Here’s the now completed unit:

I've painted their skin with a variety of tones, trying to unify them slighlty by keeping the colours slightly drab and pastel like, and as always allowing the basing to tie them together further. 

The banner is painted from an image in Fighting Fantasy's Army of Death and is held by a Beastman that was regularly headswapped in Dale Hurst's iconic Tzeentch warband from White Dwarf 135, something I had always wanted to do since I first saw the article in 1991 and here I've done so with a new, plastic plaguebearer head added to the Citadel lead body.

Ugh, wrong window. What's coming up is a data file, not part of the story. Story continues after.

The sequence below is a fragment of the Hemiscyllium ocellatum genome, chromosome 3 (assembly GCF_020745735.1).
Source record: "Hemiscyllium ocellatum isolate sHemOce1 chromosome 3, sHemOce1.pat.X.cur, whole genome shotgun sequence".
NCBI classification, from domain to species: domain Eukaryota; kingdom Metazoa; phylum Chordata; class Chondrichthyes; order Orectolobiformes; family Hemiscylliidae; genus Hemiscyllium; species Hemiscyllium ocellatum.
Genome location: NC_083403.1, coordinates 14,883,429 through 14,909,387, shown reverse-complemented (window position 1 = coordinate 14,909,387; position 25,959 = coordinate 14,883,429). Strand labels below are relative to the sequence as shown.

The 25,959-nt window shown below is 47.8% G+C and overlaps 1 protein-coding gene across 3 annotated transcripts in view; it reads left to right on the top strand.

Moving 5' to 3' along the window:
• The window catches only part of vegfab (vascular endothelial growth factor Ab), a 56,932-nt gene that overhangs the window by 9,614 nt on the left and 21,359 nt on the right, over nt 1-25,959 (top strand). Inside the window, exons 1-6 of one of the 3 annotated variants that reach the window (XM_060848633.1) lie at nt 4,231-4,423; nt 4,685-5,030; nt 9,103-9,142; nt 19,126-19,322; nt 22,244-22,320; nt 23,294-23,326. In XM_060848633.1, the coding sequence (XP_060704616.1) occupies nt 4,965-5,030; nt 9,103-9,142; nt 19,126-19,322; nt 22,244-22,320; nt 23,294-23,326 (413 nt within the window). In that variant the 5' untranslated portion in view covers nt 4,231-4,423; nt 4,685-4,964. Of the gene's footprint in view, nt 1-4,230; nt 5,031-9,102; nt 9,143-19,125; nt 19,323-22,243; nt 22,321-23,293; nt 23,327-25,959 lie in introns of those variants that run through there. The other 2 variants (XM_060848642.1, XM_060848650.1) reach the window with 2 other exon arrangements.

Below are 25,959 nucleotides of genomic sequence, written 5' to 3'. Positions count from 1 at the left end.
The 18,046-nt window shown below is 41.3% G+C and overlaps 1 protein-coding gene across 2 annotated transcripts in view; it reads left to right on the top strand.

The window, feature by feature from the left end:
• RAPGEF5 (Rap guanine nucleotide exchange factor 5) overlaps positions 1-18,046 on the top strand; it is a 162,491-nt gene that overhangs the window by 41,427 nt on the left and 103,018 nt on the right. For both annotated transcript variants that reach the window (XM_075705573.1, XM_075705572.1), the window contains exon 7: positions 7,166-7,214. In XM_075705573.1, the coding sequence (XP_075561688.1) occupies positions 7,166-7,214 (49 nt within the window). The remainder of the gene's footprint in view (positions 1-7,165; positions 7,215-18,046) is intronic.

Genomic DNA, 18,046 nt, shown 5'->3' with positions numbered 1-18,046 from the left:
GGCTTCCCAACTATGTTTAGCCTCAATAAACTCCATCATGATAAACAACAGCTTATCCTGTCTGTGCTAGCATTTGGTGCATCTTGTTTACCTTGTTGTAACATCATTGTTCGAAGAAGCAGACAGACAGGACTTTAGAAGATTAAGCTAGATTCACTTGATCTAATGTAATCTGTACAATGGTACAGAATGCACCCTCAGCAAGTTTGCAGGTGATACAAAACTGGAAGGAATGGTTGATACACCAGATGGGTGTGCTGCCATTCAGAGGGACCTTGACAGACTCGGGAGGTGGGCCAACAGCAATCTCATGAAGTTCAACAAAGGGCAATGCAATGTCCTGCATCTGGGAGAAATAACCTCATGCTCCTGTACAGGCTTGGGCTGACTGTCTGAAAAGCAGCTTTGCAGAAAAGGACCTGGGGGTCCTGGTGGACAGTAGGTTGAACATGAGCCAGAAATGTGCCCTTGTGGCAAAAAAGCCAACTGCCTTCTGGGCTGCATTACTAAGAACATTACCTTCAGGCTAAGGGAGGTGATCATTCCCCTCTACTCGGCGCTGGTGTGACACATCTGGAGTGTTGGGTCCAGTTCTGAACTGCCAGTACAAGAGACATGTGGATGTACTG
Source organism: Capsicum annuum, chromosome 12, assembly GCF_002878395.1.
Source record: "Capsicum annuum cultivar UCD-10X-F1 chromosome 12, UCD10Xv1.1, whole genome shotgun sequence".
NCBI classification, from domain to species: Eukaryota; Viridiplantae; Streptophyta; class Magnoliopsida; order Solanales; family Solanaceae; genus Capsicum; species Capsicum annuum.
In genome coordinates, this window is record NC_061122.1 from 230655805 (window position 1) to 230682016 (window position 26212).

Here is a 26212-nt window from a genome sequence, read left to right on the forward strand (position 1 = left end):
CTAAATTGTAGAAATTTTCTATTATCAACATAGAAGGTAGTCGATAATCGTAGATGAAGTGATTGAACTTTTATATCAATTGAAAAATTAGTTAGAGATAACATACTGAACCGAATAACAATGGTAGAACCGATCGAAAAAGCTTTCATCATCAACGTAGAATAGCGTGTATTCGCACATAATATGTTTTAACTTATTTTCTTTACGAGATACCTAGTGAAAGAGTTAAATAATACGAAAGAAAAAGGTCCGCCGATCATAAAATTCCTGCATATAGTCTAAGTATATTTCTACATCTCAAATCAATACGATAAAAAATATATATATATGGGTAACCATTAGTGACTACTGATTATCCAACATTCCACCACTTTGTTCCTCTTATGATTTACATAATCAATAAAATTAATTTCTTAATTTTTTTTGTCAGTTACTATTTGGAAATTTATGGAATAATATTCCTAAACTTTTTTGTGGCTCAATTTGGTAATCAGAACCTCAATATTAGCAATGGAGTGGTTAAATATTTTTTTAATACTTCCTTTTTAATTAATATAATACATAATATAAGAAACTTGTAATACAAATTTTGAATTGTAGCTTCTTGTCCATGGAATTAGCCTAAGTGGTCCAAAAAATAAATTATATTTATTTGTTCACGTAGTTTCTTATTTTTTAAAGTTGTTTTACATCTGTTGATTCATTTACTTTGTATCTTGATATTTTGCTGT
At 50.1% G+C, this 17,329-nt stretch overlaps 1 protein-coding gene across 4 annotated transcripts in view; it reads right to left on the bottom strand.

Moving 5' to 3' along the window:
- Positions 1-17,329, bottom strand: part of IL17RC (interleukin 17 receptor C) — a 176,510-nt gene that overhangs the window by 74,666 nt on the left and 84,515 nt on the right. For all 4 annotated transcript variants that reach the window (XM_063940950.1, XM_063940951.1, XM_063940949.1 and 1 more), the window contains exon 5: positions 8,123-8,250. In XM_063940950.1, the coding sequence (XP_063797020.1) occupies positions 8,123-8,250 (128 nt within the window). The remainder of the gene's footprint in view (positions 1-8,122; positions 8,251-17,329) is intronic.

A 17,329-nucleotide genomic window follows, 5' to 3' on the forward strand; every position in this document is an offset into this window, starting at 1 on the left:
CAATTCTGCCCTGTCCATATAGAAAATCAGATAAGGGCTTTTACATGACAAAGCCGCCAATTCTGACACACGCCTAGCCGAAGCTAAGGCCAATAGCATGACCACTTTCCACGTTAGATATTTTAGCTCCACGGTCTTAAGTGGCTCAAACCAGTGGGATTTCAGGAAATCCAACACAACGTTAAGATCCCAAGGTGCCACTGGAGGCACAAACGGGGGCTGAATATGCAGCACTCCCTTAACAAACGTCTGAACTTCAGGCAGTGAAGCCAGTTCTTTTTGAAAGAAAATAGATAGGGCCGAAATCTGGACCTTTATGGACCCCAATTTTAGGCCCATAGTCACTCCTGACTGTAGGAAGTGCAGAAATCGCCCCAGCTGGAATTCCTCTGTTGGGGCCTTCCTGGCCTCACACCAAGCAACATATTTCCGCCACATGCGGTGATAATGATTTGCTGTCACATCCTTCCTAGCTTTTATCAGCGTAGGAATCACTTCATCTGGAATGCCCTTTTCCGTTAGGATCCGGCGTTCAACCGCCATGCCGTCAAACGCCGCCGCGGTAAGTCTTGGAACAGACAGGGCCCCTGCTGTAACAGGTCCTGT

Here’s the original illustration  by Nick Williams, as found in Fighting Fantasy: Armies of Death:

The last part was to construct a movement tray, which is really more of a display tray to hold the unit together. More on how I do this in a future post.

So then that’s 14 Beastmen, with standard, making a total of 150pts.

Monday, 20 April 2020

A classic Blood Bowl Elf team.

This project has been trundling along in the background for a while, mostly because the sculptor of these wonderful 80s Citadel Bloodbowl Elves, Jes Goodwin, decided to sculpt a whole load of tiny studs on their outfits. It’s hard enough to paint them all red, I wonder how frustrating it was to sculpt them all with green stuff. At some point he must have regretted doing it as the range grew. However I’m thankful now, because it adds to the character of the team, even if it was a chore at the time.